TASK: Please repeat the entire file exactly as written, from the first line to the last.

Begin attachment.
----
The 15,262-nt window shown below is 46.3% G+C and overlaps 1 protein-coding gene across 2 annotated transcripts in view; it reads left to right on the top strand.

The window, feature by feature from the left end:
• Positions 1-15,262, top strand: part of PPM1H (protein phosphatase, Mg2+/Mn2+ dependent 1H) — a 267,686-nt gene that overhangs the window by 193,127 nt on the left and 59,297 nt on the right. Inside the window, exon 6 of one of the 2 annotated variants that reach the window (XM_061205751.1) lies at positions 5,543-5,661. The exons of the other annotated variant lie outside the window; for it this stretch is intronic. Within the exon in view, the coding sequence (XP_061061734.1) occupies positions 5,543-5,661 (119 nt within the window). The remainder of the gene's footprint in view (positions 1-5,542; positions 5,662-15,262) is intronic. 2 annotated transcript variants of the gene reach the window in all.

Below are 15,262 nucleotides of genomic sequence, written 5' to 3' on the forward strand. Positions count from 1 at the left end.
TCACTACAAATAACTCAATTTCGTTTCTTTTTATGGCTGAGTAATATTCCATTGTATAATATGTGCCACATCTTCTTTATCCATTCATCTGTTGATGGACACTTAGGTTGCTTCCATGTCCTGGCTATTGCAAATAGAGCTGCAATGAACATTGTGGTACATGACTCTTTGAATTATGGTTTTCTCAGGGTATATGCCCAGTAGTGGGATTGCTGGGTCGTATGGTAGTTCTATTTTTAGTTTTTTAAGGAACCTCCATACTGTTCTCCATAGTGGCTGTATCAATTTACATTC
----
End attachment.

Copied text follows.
The 15,262-nt window shown below is 46.3% G+C and overlaps 1 protein-coding gene across 2 annotated transcripts in view; it reads left to right on the top strand.

The window, feature by feature from the left end:
• Positions 1-15,262, top strand: part of PPM1H (protein phosphatase, Mg2+/Mn2+ dependent 1H) — a 267,686-nt gene that overhangs the window by 193,127 nt on the left and 59,297 nt on the right. Inside the window, exon 6 of one of the 2 annotated variants that reach the window (XM_061205751.1) lies at positions 5,543-5,661. The exons of the other annotated variant lie outside the window; for it this stretch is intronic. Within the exon in view, the coding sequence (XP_061061734.1) occupies positions 5,543-5,661 (119 nt within the window). The remainder of the gene's footprint in view (positions 1-5,542; positions 5,662-15,262) is intronic. 2 annotated transcript variants of the gene reach the window in all.

Below are 15,262 nucleotides of genomic sequence, written 5' to 3' on the forward strand. Positions count from 1 at the left end.
TCACTACAAATAACTCAATTTCGTTTCTTTTTATGGCTGAGTAATATTCCATTGTATAATATGTGCCACATCTTCTTTATCCATTCATCTGTTGATGGACACTTAGGTTGCTTCCATGTCCTGGCTATTGCAAATAGAGCTGCAATGAACATTGTGGTACATGACTCTTTGAATTATGGTTTTCTCAGGGTATATGCCCAGTAGTGGGATTGCTGGGTCGTATGGTAGTTCTATTTTTAGTTTTTTAAGGAACCTCCATACTGTTCTCCATAGTGGCTGTATCAATTTACATTC